One Charity Events Vendor You’d Best Avoid: “Run or Dye”

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Steer clear

March 17, 2015; WLJA (Washington, D.C.)

A D.C.-based youth program named Kid Power claims it was recently stiffed by a events company out of Utah named Viral Events that offers Run or Dye charity races. Andria Hollis, executive director of Kid Power, says the events company owes them nearly $8,000 based on its staffing of a race in 2014. The organization was to receive $50 for every volunteer staffing the race, plus bonuses. It provided more than 100 volunteers, but the money never came.

But in being stiffed by Run or Dye, Kid Power has lots of company—across 23 states. The BBB in Utah has since January 2014 logged hundreds of similar complaints related to the event company.

There are any number of articles in local papers with stories of nonpayment, as well as event cancellations, nonpayment of vendors, etc. (Here are some somewhat repetitive reports of similar type from Daytona Beach, Atlanta, Thunder Bay, and Ventura County, California.) This article, written in September of last year, says:

“Viral Events operates ‘Run Or Dye’ events around the country, five-kilometer races where the participants are pelted with colored powder along the route. They say 600,000 participants have ‘run the rainbow’ in 200 races across the nation so far, but in eight cities this summer, Run Or Dye was canceled or moved.”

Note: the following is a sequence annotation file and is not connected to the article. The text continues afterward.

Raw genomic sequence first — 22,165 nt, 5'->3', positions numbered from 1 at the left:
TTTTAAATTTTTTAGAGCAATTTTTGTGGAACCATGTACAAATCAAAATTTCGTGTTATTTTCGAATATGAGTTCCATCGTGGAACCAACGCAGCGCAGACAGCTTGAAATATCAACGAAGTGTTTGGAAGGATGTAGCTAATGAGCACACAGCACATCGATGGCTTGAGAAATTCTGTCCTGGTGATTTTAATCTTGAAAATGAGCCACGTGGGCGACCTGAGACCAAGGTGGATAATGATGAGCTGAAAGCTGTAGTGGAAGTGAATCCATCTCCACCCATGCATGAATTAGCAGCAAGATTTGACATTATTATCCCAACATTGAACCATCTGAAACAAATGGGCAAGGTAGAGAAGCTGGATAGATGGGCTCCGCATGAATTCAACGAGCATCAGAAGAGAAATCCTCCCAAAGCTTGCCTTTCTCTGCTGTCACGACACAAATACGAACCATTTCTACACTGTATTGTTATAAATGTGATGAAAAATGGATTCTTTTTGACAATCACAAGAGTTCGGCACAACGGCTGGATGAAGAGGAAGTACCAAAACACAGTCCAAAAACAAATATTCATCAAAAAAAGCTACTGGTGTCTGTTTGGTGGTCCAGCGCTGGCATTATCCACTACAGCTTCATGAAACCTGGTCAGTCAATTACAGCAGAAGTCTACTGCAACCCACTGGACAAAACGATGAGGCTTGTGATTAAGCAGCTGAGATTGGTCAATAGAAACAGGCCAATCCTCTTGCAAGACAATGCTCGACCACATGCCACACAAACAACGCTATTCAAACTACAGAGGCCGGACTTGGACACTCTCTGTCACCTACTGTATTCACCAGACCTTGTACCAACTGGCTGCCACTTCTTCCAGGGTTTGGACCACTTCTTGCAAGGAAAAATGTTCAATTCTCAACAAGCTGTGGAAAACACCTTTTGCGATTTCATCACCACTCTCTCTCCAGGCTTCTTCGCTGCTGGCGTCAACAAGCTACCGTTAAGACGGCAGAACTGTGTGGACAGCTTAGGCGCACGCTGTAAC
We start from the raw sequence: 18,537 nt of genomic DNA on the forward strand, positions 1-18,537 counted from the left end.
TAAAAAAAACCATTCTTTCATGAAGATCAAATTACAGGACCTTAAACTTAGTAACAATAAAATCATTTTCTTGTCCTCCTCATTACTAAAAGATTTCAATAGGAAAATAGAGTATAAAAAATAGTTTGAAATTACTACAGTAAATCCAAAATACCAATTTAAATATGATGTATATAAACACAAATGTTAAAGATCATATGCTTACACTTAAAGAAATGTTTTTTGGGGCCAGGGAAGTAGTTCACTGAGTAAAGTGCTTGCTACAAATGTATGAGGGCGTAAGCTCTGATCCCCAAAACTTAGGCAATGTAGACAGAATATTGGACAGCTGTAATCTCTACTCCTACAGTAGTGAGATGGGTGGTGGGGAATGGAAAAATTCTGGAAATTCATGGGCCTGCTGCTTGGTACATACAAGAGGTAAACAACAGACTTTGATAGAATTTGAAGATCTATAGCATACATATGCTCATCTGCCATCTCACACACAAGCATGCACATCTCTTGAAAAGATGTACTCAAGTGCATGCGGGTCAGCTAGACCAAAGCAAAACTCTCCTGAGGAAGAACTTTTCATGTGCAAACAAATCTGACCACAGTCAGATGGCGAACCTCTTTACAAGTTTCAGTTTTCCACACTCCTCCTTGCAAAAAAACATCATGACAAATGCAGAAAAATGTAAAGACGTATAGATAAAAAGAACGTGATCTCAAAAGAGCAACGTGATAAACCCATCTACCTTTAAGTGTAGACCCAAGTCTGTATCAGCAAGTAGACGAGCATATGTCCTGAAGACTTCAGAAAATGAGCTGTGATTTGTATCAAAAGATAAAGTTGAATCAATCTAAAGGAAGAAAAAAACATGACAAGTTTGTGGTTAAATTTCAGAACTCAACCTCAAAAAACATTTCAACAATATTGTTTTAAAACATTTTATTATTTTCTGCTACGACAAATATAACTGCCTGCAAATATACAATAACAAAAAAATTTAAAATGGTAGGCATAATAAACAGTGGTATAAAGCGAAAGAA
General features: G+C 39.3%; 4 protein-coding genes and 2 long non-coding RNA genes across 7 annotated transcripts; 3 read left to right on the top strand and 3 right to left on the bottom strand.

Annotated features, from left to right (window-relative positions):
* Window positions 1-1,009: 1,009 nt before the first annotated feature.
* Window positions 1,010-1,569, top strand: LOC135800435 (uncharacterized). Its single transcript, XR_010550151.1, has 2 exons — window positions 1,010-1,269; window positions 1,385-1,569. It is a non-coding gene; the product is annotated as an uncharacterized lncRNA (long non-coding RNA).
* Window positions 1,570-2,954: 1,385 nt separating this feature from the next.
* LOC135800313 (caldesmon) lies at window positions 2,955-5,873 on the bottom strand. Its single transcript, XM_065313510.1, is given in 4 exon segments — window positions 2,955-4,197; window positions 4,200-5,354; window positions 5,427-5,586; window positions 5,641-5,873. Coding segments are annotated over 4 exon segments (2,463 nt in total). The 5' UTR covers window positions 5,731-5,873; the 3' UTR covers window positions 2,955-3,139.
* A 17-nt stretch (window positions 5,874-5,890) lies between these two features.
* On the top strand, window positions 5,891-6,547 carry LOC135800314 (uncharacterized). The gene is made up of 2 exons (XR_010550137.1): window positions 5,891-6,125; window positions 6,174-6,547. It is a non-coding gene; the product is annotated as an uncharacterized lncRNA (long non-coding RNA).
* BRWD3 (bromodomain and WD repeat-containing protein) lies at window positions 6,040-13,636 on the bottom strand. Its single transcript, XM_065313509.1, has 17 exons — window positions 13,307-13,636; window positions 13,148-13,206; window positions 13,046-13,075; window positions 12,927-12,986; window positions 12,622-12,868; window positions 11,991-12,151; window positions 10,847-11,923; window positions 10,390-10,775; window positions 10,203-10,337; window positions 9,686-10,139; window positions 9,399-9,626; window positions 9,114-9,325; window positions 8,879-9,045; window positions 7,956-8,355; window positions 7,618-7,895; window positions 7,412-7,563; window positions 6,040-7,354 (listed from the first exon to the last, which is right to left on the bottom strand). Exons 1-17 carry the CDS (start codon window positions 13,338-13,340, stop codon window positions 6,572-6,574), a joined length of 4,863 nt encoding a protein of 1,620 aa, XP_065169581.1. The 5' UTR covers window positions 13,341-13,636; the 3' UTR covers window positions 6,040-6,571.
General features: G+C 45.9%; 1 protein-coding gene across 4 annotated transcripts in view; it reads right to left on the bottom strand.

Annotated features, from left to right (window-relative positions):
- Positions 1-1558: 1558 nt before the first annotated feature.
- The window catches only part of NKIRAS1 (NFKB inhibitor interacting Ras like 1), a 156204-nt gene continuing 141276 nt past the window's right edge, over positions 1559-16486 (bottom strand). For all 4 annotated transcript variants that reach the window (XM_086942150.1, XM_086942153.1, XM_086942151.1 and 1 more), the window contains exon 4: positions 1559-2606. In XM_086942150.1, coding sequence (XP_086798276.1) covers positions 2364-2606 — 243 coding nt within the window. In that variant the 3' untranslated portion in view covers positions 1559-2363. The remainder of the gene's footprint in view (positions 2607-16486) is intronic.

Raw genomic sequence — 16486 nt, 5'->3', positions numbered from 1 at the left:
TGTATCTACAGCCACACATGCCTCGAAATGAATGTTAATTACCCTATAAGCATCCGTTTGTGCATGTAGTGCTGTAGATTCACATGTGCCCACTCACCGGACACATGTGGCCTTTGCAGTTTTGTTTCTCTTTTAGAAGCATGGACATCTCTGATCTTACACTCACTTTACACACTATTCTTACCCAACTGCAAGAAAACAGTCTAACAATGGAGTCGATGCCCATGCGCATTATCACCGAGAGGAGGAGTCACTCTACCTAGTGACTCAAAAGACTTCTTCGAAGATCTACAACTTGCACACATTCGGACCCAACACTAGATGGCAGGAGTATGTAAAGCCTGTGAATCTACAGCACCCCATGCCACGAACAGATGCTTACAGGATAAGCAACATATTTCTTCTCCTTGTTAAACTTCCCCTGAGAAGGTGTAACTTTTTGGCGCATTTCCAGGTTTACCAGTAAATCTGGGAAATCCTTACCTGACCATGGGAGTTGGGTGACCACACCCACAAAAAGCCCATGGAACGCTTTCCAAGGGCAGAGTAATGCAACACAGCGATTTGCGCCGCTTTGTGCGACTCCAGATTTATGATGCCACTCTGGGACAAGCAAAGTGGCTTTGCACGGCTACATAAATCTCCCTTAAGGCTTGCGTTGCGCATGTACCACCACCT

Added to that, the company was quick to inform its partners that it had a “no refund policy.”

Jake Ackerman, the owner of Viral Events, claims he has never heard of Kid Power. Through Facebook messages, he said the company is out of business and that he “made mistakes that made us vulnerable.” Ackerman said that the company was in a “cash crunch” which prevented him from paying some charities associated with the events.

“We’ve asked some of our charity partners to be patient. Some have expressed some frustration,” Ackerman said. “We’ve got some catch up to do and we’re excited to get on about the business of playing catch up with those people who we owe money to.”

Most nonprofits can probably live without sharing in that kind of excitement.—Ruth McCambridge